Whispering to Monsieur de L., “I want to buy this apartment!” he replied, “Shush, don’t tell anyone! Everyone will want it!” And so I shut my mouth, attended the meeting and prayed like hell the owners would vote to leave it in tact. The meeting itself could fill volumes, so you’ll have to use your imagination to know that there was quite a heated discussion, but in the end, the terraces won, and secretly, so had I.
This is just the beginning of the story and what has now taken almost two years to accomplish. Yes, I am now the owner, having signed the final deed this past Friday, but not without much pain and effort. Regardless, even as owner, I still don’t have the rights of usage — I don’t even have the keys!
So, now you ask: “Are you nuts?” And can you see the huge grin on my face?

Next week I will unfold the rest of the amazing story…including some interesting characters integral in making it happen — a Notaire, a government “fonctionnaire,” a banker, a neighbor, a previous owner (deceased!), Monsieur N. of course and soon to enter the scene, his nephew…not to mention some new facets — an elevator, two cellars, a storage closet and a “chambre de bonne” (servant’s quarters).
MayorsThe Windy City Blows In (Not Out) the City of Light
By Adrian Leeds
Excerpt from Parler Paris

September 12, 2007

It’s not every day that the mayors of two great cities convene to proclaim their vows to one another, or that I have a chance to witness it in the privacy of the mayor’s office.
This is the second time to have been invited to attend such an occasion. The first was almost three years ago when Paris Mayor Bertrand Delanoë gathered with Mayor Anthony Williams of Washington, DC and a small entourage. (See the past newsletter at https://adrianleeds.com/wp-content/uploads/newsletters/parlerparis/issues/pparis24-9-04-special.html)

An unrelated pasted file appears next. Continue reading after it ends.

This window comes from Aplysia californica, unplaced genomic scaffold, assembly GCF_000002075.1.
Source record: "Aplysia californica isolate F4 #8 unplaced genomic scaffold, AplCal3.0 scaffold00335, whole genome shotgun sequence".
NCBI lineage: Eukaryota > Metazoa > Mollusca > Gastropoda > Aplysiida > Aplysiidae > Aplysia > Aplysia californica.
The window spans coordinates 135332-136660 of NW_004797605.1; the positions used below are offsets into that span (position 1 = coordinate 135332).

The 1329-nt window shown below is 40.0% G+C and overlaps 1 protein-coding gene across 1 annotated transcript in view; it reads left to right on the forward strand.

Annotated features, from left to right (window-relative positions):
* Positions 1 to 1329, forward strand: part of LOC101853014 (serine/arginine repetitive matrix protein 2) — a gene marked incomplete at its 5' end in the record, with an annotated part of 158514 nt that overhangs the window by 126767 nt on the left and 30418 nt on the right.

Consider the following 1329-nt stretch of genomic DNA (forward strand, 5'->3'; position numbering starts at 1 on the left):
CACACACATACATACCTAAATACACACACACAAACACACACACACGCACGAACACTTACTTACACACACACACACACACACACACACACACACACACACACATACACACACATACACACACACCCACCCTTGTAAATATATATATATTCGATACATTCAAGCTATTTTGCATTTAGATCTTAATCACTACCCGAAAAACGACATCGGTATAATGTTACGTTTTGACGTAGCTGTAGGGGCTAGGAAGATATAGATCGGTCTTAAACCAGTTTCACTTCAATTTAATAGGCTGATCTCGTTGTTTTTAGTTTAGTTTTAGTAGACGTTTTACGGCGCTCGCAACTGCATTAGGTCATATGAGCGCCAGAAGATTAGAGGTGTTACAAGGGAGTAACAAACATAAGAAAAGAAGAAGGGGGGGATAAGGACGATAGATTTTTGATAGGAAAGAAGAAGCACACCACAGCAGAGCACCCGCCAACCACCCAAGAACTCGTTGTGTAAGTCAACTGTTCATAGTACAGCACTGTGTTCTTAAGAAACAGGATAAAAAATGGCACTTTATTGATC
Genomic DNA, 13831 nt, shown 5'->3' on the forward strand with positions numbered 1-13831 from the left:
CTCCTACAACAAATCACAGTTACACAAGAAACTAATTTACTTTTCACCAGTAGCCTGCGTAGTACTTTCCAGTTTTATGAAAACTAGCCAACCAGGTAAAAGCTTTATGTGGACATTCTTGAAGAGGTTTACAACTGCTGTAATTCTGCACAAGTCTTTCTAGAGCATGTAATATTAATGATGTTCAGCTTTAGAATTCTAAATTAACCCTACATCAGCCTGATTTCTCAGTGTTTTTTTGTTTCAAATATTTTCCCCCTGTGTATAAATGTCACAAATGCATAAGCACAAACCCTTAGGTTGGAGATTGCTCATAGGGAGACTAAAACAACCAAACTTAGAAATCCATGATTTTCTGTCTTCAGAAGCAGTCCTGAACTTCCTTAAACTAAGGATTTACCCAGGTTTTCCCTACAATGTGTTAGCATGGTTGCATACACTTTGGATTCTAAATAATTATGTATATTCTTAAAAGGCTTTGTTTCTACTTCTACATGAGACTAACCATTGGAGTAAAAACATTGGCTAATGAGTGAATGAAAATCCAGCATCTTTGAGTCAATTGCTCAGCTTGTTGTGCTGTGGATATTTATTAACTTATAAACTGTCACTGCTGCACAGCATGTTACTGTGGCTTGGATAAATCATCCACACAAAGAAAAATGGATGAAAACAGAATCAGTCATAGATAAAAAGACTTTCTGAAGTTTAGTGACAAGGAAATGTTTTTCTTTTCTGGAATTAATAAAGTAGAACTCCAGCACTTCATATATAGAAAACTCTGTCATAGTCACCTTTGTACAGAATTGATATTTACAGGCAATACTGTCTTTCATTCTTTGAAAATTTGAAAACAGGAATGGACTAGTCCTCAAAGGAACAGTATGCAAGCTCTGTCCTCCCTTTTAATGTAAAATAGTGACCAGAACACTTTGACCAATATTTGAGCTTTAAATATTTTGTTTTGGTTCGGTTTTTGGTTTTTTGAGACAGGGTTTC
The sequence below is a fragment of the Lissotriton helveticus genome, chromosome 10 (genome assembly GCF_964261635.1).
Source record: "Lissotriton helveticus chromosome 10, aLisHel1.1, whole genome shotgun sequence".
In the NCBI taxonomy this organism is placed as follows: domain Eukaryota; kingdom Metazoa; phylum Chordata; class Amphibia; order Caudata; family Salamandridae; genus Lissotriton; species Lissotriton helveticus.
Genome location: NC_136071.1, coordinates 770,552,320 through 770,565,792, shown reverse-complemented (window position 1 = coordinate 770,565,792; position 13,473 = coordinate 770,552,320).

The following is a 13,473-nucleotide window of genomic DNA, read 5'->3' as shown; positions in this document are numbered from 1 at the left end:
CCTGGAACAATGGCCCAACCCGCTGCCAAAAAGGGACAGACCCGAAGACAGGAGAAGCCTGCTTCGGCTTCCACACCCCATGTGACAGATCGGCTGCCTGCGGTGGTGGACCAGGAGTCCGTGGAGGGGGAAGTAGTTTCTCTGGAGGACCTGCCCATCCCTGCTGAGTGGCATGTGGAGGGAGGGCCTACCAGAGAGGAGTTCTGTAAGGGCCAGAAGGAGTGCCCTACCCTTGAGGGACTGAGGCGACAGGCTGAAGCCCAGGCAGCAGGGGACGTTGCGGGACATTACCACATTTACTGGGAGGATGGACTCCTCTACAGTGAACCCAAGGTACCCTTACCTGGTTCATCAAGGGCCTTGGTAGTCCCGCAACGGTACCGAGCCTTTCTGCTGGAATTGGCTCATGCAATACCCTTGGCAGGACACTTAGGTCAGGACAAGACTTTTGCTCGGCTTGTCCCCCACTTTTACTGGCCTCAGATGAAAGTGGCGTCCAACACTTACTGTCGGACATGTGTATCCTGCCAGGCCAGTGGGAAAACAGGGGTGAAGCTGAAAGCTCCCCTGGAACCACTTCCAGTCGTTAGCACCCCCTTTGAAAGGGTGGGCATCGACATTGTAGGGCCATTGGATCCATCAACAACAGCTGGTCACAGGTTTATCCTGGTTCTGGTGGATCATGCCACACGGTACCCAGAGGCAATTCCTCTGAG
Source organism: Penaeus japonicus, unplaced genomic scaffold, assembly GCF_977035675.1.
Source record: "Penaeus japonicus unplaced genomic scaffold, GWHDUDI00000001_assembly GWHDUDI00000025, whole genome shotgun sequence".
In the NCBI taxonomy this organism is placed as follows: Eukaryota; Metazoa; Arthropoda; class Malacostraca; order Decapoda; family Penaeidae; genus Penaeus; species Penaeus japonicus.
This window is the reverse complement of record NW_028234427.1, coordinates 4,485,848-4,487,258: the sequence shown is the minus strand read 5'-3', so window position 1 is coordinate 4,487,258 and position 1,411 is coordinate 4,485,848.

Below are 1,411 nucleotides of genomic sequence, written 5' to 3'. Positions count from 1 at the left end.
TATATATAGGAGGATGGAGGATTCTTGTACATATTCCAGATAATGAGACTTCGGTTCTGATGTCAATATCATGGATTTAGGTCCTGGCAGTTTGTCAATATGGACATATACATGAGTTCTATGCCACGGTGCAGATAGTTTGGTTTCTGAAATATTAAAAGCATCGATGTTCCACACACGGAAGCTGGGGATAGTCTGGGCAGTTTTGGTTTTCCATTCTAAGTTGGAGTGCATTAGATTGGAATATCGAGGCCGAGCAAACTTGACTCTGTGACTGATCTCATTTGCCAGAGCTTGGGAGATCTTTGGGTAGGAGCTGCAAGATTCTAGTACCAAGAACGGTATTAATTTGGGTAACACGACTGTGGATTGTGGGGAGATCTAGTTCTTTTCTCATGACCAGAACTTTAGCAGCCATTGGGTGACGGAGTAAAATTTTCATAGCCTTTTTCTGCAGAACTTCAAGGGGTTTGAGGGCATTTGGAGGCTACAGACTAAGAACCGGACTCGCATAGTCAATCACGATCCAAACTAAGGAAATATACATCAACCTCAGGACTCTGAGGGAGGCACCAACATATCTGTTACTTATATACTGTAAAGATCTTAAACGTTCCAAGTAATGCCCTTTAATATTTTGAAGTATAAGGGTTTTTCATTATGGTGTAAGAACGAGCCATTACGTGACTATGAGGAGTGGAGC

This time it was Mayor Richard Daley of Chicago, the U.S.’s third largest city, to pay a visit to the Hôtel de Ville on September 11th, to study Paris’ new “Vélib” public bike program and the new Tramway.
Daley is highly regarded for his innovative, community-based programs and was noted by Time magazine as “widely viewed as the nation’s top urban executive.” His accomplishments tally tall in issues concerning education, crime and violence, environment, urban development, housing, transportation, culture, tourism, taxes, business, women and minorities. His list of awards are as long, including having been named “Municipal Leader of the Year,” “Public Official of the Year” and “Politician of the Year” by various organizations and publications. Yes, he is the eldest son of the late Mayor Richard J. Daley. It’s no wonder he and Paris Mayor Bertrand Delanoë have much to discuss, seeing as they have many of the same goals and view points.